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    These two Vancouver goalies each have a chip on their shoulders as the playoffs get started, although for slightly different reasons.

    Schneider assumed the starting goaltending position full time this season after finishing the playoffs as Vancouver's starter last spring.

    After a slow start, Schneider has come on and played quite well, but how far into the playoffs can he get the Canucks? If he stumbles, Luongo is still on the roster and available to take over, throwing Schneider's future in doubt.

    Meanwhile, Luongo has survived a season of constant trade rumors and played well, despite losing his job to Schneider. "Bobby Loo" got the Canucks to Game 7 of the Stanley Cup Final in 2011, but his play in the final was uneven. He won several games for the Canucks, but cost them some games as well.

    If Luongo gets a chance, he certainly has something to prove to his critics. But will he get that chance?

2. Marc-Andre Fleury

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    Penguins goalie Marc-Andre Fleury has already won a Stanley Cup for Pittsburgh and helped the club reach the Stanley Cup Final on another occasion.

    But last season, Fleury looked like an amateur in a horrible series against the Flyers in the opening round of the playoffs. The numbers are almost too ugly to fathom: a 4.63 GAA and a save percentage of just .834. Philadelphia won the series in six games.

    This season, Fleury seems back on track. He leads the NHL with 21 wins and has a 2.26 GAA and a save percentage of .919.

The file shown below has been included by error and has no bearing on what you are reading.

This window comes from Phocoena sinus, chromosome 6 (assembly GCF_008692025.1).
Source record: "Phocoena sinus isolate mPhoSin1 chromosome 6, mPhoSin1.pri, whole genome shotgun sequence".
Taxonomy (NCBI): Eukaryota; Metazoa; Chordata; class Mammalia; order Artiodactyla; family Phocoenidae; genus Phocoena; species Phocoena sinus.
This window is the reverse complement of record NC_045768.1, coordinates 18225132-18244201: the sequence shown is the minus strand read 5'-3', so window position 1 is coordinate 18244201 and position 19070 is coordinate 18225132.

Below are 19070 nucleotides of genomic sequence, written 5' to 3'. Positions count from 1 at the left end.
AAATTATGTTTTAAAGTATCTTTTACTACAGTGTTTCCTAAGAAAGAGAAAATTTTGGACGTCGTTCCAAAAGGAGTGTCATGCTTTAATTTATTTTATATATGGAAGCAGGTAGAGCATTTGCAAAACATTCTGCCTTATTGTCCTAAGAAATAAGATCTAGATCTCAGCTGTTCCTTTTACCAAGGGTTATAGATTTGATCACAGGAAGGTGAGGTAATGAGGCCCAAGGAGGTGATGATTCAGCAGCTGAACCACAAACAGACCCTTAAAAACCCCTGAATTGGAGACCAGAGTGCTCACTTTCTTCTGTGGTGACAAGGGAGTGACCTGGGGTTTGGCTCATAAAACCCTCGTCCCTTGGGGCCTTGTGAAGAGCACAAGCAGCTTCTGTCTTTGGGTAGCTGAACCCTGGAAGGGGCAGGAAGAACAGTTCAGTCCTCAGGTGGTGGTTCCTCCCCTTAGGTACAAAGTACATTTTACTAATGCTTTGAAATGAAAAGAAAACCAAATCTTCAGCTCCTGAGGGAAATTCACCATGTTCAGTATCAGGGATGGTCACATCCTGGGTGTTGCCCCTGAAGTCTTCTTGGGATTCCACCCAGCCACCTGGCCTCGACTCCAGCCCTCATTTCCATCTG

The Penguins have traded for players like Jarome Iginla, Douglas Murray, Brendan Morrow and Jussi Jokinen in an attempt to win another Cup now.

    But if Fleury can't bounce back from last year's horrific playoff performance, all the additional talent GM Ray Shero added will be for naught. Fleury needs to prove what he did last year in the playoffs was a fluke.

1. Alex Ovechkin

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    Alex Ovechkin has been a dominant player since he arrived in the NHL in 2005.

    Ovechkin has four seasons with 50 or more goals and has won two Rocket Richard Trophies for leading the league in goals scored. He has also won a pair of Hart Trophies as the league's MVP.

    While "The Great Eight" has been one of the league's most dominant players during the regular season, in the playoffs, both Ovechkin and the Capitals have repeatedly fallen short.

    Washington has never reached the Stanley Cup Final since Ovechkin joined the team, and the Russian sniper's performances in the playoffs have not matched his regular-season level of excellence.

    After a slow start this season, Ovechkin has again caught fire and is presently leading the NHL with 27 goals scored on the year.

    If Ovechkin fails to take the Caps deep into the playoffs, he is viewed as the next Mike Gartner, an excellent player (and Hall of Famer) who never excelled in the postseason. If he proves he can take the Caps to the promised land, he has a chance to go down as one of the game's all-time greats.